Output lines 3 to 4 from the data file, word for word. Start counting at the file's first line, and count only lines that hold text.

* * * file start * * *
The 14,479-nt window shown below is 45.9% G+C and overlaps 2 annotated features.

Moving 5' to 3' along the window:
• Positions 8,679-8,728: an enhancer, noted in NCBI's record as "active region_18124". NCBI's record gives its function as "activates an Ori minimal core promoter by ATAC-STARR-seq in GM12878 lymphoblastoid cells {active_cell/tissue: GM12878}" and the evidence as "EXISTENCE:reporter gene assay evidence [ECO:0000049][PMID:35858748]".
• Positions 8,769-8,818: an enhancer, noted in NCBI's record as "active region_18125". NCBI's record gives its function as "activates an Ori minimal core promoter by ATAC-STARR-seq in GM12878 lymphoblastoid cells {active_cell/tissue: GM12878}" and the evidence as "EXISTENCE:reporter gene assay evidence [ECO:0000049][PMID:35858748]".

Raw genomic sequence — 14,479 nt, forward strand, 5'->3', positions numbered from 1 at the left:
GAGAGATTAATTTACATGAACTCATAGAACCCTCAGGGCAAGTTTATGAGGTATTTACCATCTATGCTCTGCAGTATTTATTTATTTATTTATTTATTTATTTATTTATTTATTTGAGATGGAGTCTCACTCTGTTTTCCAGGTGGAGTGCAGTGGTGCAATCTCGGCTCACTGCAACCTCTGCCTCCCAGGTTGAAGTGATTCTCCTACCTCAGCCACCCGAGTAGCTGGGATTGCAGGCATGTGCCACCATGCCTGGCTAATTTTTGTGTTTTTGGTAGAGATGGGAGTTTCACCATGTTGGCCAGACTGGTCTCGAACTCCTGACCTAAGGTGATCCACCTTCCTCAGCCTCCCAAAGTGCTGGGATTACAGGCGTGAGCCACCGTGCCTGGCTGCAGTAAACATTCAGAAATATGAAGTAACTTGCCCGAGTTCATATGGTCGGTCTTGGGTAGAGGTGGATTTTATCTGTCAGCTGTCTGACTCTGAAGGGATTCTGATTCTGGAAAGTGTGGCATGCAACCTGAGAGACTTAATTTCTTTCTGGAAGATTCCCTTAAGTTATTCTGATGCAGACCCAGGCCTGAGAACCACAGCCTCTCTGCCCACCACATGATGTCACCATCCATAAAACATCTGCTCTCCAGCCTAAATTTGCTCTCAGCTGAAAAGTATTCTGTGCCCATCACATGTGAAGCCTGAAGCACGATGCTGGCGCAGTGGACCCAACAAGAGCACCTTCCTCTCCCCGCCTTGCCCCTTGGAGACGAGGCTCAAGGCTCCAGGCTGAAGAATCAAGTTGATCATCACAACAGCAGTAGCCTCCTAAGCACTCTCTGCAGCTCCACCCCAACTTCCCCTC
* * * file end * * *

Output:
• Positions 8,679-8,728: an enhancer, noted in NCBI's record as "active region_18124". NCBI's record gives its function as "activates an Ori minimal core promoter by ATAC-STARR-seq in GM12878 lymphoblastoid cells {active_cell/tissue: GM12878}" and the evidence as "EXISTENCE:reporter gene assay evidence [ECO:0000049][PMID:35858748]".
• Positions 8,769-8,818: an enhancer, noted in NCBI's record as "active region_18125". NCBI's record gives its function as "activates an Ori minimal core promoter by ATAC-STARR-seq in GM12878 lymphoblastoid cells {active_cell/tissue: GM12878}" and the evidence as "EXISTENCE:reporter gene assay evidence [ECO:0000049][PMID:35858748]".